Oh boy, did I have fun sculpting shortbread for Mother’s Day. I’m getting this in just under the wire, but chances are you have everything you need to make these rich Chocolate Shortbread Flowers. I learned what works (and what definitely doesn’t) when it comes to designing cookie flowers, and have chosen my two favorite options for this post: roses and two-layer posies.
I used half butter and half shortening to give the blooms a little more stability. I know, I know . . . I don’t like shortening either. But sometimes you just have to make an exception. As long as you roll the dough out between pieces of parchment, you can re-roll to your heart’s content. (I used my handy tortilla press again, and it worked very well!)
Leave the flowers plain or decorate the heck out of them. The cookies don’t have much sugar, so you can dip the baked edges or bottoms in chocolate without being afraid of getting them too sweet. I’ll give you a few options for decorating, and then you’re on your own.
Whatever you do, make sure you have a glass of milk or cup of coffee with your cookies; they’re really rich!
|Chocolate Shortbread Flowers|| |
- ½ cup butter, softened
- ½ cup shortening
- 1 cup powdered sugar
- 1 egg yolk
- 3 tablespoons coffee or milk
- 2 cups all-purpose flour
- ⅓ cup unsweetened cocoa powder
- ¼ teaspoon salt
- ½ cup cornstarch
- Chocolate chips (large preferred) for 2-layer cookies
- Dark chocolate and sparkling sugar for decorating, if desired.
- You will need a small heart cutter for roses (though you can make them with circles, too) or two flower cutters - one large, one smaller - for the 2-layer flowers.
- In a large bowl, beat the butter, shortening, and powdered sugar together until creamy.
- Add egg yolk and coffee (or milk) and mix well.
- Add flour, cocoa powder, salt, and cornstarch. Beat well. Be patient - it may take a few minutes before the mixture comes together.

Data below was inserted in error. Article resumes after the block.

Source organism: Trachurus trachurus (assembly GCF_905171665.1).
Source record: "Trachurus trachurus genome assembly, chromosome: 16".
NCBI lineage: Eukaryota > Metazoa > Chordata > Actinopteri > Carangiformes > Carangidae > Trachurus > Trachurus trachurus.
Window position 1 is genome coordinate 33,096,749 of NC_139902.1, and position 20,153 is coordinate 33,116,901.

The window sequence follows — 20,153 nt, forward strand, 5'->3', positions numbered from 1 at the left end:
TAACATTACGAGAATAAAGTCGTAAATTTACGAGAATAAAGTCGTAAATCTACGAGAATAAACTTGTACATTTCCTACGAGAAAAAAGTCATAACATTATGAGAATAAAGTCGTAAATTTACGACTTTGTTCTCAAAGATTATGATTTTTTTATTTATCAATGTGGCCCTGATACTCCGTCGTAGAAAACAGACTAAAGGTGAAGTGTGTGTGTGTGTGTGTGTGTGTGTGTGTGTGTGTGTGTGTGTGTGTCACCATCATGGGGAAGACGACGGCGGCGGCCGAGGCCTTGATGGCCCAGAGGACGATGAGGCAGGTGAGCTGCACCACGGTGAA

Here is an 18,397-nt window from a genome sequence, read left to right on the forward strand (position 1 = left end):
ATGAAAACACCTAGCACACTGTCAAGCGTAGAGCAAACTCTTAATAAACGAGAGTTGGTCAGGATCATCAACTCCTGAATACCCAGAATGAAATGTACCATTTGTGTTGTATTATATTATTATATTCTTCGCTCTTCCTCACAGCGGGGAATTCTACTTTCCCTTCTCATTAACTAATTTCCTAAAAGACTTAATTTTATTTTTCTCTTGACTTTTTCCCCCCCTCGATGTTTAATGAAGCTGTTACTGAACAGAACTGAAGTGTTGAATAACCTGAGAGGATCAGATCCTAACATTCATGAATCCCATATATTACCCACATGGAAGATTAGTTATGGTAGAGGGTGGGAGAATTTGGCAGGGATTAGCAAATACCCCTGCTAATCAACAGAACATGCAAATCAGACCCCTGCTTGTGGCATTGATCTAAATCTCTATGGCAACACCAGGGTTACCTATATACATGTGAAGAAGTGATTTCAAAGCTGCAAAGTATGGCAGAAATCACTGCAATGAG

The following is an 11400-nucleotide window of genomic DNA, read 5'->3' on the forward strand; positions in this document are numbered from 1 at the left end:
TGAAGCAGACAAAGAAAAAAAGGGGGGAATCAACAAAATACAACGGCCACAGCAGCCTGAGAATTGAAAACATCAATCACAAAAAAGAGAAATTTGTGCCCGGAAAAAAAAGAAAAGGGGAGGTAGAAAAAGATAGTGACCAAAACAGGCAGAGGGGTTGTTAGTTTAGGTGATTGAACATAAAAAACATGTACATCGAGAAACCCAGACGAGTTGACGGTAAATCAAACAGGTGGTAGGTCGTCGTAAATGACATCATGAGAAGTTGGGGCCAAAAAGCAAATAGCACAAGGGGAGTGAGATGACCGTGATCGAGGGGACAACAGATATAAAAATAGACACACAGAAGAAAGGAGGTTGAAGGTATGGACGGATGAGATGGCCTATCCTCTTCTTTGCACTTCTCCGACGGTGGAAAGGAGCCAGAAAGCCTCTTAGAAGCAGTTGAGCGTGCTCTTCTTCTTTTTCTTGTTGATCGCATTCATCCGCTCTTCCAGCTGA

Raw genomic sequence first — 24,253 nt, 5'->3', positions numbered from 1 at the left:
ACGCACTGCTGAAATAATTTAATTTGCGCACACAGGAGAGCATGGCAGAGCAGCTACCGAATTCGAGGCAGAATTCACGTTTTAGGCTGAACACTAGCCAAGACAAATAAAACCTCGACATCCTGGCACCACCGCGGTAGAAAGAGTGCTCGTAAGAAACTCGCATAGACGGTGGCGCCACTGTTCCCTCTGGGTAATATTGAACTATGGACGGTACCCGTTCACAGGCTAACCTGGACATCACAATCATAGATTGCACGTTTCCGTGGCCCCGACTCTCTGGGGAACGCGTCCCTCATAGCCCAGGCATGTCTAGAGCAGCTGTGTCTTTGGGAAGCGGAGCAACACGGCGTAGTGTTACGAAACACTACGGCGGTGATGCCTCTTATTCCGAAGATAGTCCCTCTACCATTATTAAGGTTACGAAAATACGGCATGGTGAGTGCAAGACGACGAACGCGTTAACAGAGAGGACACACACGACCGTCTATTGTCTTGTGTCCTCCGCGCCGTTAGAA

- Divide into two parts and chill for 1 hour.
- Heat oven to 350 F.
- Working with half of the dough at a time, roll out thin, about ⅛-inch. It's best to roll between lightly floured sheets of parchment. (Or use my trick and put small balls of dough between parchment and use a tortilla press.)
- TO MAKE ROSES: Cut 6-7 small hearts. Press both rounded sides between thumb and forefinger to thin them out a little. Roll one heart, beginning at a rounded corner and rolling towards the other, making the center. It will create a "stem". Don't worry about this, you'll be cutting it off when you're done. Add one heart at a time, wrapping around the center. Stagger the petals as you go, and gently roll them outwards. If the dough cracks, just pinch it like you would clay. Add as many hearts as you want. Cut out two leaves and press them against the sides of the rose. Using scissors, cut the stem part off so the rose will sit flat. Place on ungreased baking sheet.
- Bake 10-12 minutes. They should be firm, but don't let them get dark. Cool on a rack. Dip the bottom of the flowers in chocolate if you wish, and place on parchment until firm.
- TO MAKE TWO-LAYER FLOWERS: For each flower, cut out one large and one small flower. Use a wooden skewer, toothpick, or the back of a knife to gently score the petals. This will make them easier to shape. (Dip the edges of both in sparkling sugar now if you wish.) Lightly position the small flower on the large one. Place a large chocolate chip point side down in the center of the small flower and press firmly. This will make the top flower raise and cup slightly. Slide a thin spatula under flower and lay it over the cavity of a mini muffin pan. Don't press down - it will shape itself as it cooks. Once muffin pan is full, bake for 10-12 minutes. Cool for 5 minutes on a rack before lifting the flowers out carefully.
- Leave plain, or dip the bottom in chocolate. You can add filling to the center - chocolate ganache, icing, or a mini peanut butter cup.
We’ll start with the posies:
Once cooled, I like to dip the bottom in melted chocolate and then set it on parchment until firm. (The fridge makes this go much faster.) You can leave it as is or fill the center with ganache or icing. You can also dip the edges in sparkling sugar before assembling the flower.
Now for the roses:
I covered the bottom of my roses with melted dark chocolate, finding it was easier to paint the chocolate on with a brush than to dip the cookies. I love the texture contrast – that snap of chocolate before your teeth hit cookie. Mmmm.
For fun, I put some of the melted chocolate into a small pastry bag and accented the petals on some of the flowers, outlining each one. It was surprisingly quick and easy, and fancy-dancy.
Well, there you have it. Not nearly as complicated as you expected, right? What are you waiting for? Go, go, go!